We have already established that a USB flash drive works like a mini hard drive, which is by default a writing and reading device. Now the question is: how to share an audio or video file from a flash drive that cannot be copied?
Nexcopy offers USB copy security with the Copy Secure flash drive. The flash drive only allows access to the file. The flash drive cannot be used to save, copy, transfer, share or broadcast the file.
Copy Secure is similar to an encrypted file, but it does not require a password to view it.
Copy protection can be achieved with optical media using the DVD Copy Control Association protocol. This system linked the playback chipsets of a DVD player to the encoded content of a disc. This system allowed software publishers and major studios to purchase a security system that protected their intellectual properties. However, USB drives are not subject to a universal security screening system.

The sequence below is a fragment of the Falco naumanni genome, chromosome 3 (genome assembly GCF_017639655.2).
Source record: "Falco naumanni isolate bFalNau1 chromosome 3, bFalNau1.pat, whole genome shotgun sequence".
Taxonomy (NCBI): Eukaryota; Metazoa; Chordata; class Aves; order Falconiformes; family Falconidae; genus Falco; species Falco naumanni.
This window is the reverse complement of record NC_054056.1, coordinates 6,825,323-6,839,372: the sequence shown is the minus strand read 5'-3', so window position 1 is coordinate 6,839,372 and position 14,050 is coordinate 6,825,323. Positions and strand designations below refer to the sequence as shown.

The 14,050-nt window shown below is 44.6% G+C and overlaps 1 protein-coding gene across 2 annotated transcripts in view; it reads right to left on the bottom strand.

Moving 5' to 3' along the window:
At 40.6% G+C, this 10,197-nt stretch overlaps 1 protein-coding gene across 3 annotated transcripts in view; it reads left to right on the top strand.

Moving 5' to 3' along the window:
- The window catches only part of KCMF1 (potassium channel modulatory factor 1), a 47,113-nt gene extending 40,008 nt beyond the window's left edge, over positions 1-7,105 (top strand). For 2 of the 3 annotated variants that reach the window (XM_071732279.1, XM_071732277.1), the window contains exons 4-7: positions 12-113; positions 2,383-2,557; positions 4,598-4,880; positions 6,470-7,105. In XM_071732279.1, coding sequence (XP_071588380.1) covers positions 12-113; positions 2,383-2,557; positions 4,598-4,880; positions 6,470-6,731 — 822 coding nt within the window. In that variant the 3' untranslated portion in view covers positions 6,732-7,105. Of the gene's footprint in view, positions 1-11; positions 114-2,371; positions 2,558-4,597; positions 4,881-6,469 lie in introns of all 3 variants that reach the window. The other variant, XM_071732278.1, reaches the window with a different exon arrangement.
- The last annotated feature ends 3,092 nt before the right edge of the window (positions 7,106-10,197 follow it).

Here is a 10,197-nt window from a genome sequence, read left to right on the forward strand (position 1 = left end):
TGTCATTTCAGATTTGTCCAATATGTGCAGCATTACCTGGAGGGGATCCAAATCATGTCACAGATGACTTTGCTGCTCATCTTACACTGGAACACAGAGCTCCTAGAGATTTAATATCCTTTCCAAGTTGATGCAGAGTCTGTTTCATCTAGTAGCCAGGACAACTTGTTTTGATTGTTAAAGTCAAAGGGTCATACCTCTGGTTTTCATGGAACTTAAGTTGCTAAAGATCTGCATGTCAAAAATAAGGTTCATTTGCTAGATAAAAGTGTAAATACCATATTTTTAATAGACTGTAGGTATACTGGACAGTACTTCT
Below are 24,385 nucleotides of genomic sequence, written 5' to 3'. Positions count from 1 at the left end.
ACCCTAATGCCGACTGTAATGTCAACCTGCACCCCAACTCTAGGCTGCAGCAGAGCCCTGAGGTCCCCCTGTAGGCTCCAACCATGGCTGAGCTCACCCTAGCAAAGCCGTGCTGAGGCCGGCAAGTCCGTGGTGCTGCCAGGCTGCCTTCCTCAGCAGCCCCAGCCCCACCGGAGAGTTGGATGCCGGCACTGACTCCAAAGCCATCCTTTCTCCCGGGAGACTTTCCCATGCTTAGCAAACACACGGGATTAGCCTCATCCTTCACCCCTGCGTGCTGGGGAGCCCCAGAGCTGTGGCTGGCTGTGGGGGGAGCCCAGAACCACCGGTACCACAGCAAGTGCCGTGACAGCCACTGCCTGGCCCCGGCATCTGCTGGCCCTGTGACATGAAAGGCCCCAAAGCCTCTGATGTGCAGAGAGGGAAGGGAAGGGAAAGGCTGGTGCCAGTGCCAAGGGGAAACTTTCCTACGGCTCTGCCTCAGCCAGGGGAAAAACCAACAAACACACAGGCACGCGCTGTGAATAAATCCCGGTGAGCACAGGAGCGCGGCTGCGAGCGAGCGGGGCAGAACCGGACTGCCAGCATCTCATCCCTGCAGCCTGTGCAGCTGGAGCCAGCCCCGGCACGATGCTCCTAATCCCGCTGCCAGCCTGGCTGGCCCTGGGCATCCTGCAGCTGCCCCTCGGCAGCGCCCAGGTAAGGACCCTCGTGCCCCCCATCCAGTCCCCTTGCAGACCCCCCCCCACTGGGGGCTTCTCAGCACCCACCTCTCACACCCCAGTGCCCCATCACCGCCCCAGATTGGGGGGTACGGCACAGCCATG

Nexcopy solved this problem by allowing common file types, such as MP3, MP4, HTML and PDF to be copy-protected when playing from a flash disk. Content can be viewed on an Apple or Microsoft Windows computer. Although the solution is not universally compatible with devices such as televisions or car stereos, copy-protected content will play in the two most popular operating systems.
Like lock and license drives, secure copy drives can be read-only (write-protected), so users can’t claim “a file was deleted, can I get another one?” to get a second copy for free.
#4 USB encryption